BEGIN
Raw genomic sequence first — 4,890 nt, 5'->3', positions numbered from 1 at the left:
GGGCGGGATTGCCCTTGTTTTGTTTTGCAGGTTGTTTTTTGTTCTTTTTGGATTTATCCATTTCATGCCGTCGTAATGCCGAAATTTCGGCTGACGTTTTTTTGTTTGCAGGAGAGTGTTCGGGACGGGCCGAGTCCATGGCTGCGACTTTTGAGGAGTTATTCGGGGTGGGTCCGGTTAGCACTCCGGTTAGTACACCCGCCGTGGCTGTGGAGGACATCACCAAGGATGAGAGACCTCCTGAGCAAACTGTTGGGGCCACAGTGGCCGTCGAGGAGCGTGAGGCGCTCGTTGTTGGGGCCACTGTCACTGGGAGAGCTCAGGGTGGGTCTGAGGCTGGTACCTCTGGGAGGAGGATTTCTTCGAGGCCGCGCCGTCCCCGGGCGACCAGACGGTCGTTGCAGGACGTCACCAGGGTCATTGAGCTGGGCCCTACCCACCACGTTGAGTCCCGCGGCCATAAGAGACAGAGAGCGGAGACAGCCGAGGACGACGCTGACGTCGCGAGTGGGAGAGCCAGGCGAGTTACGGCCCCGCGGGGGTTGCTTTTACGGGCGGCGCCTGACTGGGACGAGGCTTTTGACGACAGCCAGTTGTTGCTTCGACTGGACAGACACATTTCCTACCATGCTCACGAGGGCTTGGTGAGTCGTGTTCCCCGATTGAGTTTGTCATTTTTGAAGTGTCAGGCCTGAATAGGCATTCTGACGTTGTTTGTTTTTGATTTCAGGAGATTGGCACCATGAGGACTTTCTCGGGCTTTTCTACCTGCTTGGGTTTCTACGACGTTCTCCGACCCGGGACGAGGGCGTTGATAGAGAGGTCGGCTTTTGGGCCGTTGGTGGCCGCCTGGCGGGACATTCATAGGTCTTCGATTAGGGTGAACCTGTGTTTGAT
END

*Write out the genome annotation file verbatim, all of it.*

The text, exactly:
Raw genomic sequence first — 4,890 nt, 5'->3', positions numbered from 1 at the left:
GGGCGGGATTGCCCTTGTTTTGTTTTGCAGGTTGTTTTTTGTTCTTTTTGGATTTATCCATTTCATGCCGTCGTAATGCCGAAATTTCGGCTGACGTTTTTTTGTTTGCAGGAGAGTGTTCGGGACGGGCCGAGTCCATGGCTGCGACTTTTGAGGAGTTATTCGGGGTGGGTCCGGTTAGCACTCCGGTTAGTACACCCGCCGTGGCTGTGGAGGACATCACCAAGGATGAGAGACCTCCTGAGCAAACTGTTGGGGCCACAGTGGCCGTCGAGGAGCGTGAGGCGCTCGTTGTTGGGGCCACTGTCACTGGGAGAGCTCAGGGTGGGTCTGAGGCTGGTACCTCTGGGAGGAGGATTTCTTCGAGGCCGCGCCGTCCCCGGGCGACCAGACGGTCGTTGCAGGACGTCACCAGGGTCATTGAGCTGGGCCCTACCCACCACGTTGAGTCCCGCGGCCATAAGAGACAGAGAGCGGAGACAGCCGAGGACGACGCTGACGTCGCGAGTGGGAGAGCCAGGCGAGTTACGGCCCCGCGGGGGTTGCTTTTACGGGCGGCGCCTGACTGGGACGAGGCTTTTGACGACAGCCAGTTGTTGCTTCGACTGGACAGACACATTTCCTACCATGCTCACGAGGGCTTGGTGAGTCGTGTTCCCCGATTGAGTTTGTCATTTTTGAAGTGTCAGGCCTGAATAGGCATTCTGACGTTGTTTGTTTTTGATTTCAGGAGATTGGCACCATGAGGACTTTCTCGGGCTTTTCTACCTGCTTGGGTTTCTACGACGTTCTCCGACCCGGGACGAGGGCGTTGATAGAGAGGTCGGCTTTTGGGCCGTTGGTGGCCGCCTGGCGGGACATTCATAGGTCTTCGATTAGGGTGAACCTGTGTTTGAT